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Stay safe in the heat

Heatwaves and individual days of extreme heat can be dangerous, particularly for those more at-risk populations including people aged 65 years and over, babies and young children, and those with certain medical conditions.

During heatwaves ambulances and hospitals get lots of requests for help from the community so their services must be prioritised. You can help by taking care of your own health and those around by preparing for a heatwave and following these steps:

View the eight steps for staying safe in the heat

1. Plan ahead and make time to rest

Reschedule activities for the coolest part of the day or another day.

Allow yourself plenty of time to rest and avoid heavy activity like sport, renovating and gardening. 

2. Drink lots of water

You need to drink more water during hot weather, even if you don’t feel thirsty. If your doctor normally limits your fluids, speak to them about how much to drink during hot weather. 

Avoid alcohol and caffeine, which can dehydrate you.

3. Dress appropriately

Wear lightweight, light coloured and loose-fitting clothing made from natural fibres like cotton and linen. Avoid dark colours and heavy fabrics.

4. Avoid spending time outside in the sun

If you must go outside, wear a hat, sunscreen, take a bottle of water with you and stay in the shade.

For those in areas of bushfire risk it is important to continue monitoring conditions – visit to learn more about preparing for bushfires.

5. Keep yourself cool

Use damp towels containing ice, put your feet in cool water and take cool (not cold) showers. 

6. Keep your home cool

Block out the sun and heat at home by closing curtains, blinds and windows. After the temperature drops and sun goes down, open doors and window to air out your home.

Use a fan or air-conditioner if you have one at home or go to a friend or family member’s home with air-conditioning.

You can also consider visiting an air-conditioned public building to escape the heat. We have provided a list of cool spaces below.

Remember, if your home is in an area of bushfire risk and it is a day of Extreme or Catastrophic Fire Danger Rating then you should relocate to a safer location.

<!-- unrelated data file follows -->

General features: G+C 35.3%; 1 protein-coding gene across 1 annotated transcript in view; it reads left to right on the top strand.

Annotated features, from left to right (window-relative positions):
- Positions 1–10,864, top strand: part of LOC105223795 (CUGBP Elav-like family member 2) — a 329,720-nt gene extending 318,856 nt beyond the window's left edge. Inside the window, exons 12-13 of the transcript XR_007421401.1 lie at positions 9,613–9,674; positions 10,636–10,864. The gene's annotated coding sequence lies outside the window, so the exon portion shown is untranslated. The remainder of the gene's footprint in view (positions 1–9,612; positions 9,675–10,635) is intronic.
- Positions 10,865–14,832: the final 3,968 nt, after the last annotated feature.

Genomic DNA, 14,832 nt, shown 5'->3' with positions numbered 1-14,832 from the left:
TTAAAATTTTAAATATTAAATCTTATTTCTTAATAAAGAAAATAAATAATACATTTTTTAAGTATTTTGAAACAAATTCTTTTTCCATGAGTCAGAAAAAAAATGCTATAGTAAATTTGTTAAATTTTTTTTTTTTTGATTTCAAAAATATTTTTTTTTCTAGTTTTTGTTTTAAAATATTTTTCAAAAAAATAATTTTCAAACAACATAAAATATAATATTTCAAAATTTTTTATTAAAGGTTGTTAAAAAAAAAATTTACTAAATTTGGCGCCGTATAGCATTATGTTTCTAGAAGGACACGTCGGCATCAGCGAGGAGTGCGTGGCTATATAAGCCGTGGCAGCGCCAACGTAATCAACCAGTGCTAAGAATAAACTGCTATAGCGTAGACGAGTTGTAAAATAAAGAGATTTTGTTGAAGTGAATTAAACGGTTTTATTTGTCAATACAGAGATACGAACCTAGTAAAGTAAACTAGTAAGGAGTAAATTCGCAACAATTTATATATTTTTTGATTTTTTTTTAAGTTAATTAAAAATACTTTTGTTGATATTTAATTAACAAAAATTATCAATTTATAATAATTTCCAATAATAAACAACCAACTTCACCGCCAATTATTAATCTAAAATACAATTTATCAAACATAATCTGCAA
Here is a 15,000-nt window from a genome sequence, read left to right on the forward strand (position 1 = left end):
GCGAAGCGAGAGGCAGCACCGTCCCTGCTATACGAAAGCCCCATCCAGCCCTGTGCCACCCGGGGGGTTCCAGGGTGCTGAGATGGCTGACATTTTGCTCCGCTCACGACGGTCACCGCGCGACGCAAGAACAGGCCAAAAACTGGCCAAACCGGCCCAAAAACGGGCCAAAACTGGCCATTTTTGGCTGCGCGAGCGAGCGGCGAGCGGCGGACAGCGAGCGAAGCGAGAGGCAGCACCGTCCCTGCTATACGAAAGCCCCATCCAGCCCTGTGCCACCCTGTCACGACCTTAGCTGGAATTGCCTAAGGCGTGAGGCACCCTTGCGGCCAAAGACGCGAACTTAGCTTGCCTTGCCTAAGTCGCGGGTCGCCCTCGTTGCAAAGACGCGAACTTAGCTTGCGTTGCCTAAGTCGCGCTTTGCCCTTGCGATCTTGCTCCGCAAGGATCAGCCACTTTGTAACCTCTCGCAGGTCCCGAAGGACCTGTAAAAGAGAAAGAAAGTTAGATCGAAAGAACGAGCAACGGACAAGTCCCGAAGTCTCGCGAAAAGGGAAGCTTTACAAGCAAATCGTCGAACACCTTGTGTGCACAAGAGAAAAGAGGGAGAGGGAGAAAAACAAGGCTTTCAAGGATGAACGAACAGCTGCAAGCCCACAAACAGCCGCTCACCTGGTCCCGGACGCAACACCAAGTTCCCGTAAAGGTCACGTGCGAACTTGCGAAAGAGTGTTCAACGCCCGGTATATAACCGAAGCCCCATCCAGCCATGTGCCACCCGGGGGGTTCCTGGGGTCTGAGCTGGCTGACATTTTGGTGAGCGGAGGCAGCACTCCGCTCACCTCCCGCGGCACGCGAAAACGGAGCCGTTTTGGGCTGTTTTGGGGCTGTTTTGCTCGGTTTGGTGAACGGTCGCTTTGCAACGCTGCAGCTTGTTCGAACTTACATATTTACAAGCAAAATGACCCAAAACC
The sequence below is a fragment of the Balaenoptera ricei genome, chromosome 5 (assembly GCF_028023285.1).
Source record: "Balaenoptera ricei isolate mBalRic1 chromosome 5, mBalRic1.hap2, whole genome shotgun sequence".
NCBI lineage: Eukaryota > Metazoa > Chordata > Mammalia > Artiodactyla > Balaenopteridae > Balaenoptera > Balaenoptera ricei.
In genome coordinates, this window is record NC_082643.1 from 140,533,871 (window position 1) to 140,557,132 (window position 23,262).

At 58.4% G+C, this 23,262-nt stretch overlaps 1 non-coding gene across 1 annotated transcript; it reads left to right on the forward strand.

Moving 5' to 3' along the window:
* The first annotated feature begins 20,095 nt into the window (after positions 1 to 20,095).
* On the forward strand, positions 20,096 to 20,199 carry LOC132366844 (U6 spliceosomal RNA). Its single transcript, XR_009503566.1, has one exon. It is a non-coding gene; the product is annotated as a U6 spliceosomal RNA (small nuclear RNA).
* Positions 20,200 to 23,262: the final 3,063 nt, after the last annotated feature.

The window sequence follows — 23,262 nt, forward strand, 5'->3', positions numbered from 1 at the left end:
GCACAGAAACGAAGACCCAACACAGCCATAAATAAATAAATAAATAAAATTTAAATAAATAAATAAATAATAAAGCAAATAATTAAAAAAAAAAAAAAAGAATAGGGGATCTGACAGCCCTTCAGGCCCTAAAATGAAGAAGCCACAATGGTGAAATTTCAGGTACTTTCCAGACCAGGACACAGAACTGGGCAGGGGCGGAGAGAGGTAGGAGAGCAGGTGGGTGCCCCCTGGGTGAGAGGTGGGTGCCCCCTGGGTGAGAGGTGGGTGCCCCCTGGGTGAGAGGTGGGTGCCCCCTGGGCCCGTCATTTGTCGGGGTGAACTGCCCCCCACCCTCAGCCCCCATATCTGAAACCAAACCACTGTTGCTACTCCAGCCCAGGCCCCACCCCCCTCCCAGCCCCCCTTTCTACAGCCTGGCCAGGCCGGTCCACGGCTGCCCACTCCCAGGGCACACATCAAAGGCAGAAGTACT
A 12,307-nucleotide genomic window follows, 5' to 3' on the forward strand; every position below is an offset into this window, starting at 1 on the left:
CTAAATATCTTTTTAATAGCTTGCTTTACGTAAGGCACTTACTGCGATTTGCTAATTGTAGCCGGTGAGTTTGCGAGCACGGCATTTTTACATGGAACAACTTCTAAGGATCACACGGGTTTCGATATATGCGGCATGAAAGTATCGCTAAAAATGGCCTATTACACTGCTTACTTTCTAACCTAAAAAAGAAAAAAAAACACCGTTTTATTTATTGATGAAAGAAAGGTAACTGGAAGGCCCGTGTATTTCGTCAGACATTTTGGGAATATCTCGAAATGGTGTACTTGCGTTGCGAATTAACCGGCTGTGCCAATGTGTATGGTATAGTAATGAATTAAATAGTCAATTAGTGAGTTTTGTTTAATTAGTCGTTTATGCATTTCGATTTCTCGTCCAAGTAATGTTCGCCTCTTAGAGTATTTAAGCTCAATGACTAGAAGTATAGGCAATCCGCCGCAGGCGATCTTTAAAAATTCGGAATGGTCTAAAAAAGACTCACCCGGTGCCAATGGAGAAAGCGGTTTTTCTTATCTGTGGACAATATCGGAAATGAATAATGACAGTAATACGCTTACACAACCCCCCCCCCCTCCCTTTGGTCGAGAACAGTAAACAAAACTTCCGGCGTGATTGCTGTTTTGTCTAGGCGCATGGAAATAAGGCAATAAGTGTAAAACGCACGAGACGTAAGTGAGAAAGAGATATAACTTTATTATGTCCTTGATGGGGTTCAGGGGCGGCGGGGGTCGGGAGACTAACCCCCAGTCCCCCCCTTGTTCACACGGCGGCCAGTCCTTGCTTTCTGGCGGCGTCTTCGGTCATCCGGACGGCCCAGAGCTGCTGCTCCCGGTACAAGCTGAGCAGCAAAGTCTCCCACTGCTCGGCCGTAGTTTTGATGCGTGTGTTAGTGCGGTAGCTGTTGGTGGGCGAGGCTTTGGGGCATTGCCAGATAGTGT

7. Check on those most at risk

If you know someone who is an older person, has a medical condition or is more at risk in a heatwave, including people in your neighbourhood who live alone. Check in with them to see if they need assistance keeping cool.

8. Be prepared for power outages

Heatwaves can cause power outages. Make sure you have a plan in place in case the power goes out, such as having a battery-operated fan and plenty of drinking water.

Have some long-life pantry food items available that don’t require powered appliances for meal preparation. Know how to be food safe during power outages.

Have a battery or wind-up radio available for updates and emergency warnings. ABC 774AM is the local emergency broadcaster.


Know the signs of heat related illness

Heat signs

Heat can cause illnesses such as heat cramps and heat exhaustion which can lead to the life-threatening condition, heatstroke. Heatstroke is fatal in up to 80% of cases. 

Heat can also worsen the condition of someone who already has a medical issue such as heart disease or diabetes. Most reported illness and death is due to the effect of heat on those who are already ill. 

If you or someone you know is unwell call NURSE-ON-CALL on 1300 60 60 24 for free 24-hour health advice or see your doctor.  

In an emergency, always call Triple Zero 000. 

Cool spaces to escape the heat

Many public buildings such as shopping centres and City of Casey facilities have air conditioning which you may want to make use of if you don’t have a fan or air-conditioner at home or a friend or family member’s home.

Some of City of Casey’s community centres are available to visit during their general opening hours Monday to Friday 9 am to 5 pm (not including public holidays):

The Connected Libraries are also open and welcoming of visitors during their normal hours.

When deciding to come to a City of Casey facility you should consider:

  • Your safety in travelling to and from the facility – during a heatwave going outside to use public transport may increase your risk of heat related illness.
  • Emergency services and relief agencies will not be available at these locations - the facilities will not be setup the same as an emergency relief centre or shelter. No food relief or first aid will be available.
  • During a heatwave City of Casey facilities are also at risk of being impacted during a power outage – if the power goes out the facility may need to close early.  

Find out more

For more information on preparing for and staying safe during a heatwave, visit the Emergency Prepare and Better Health.

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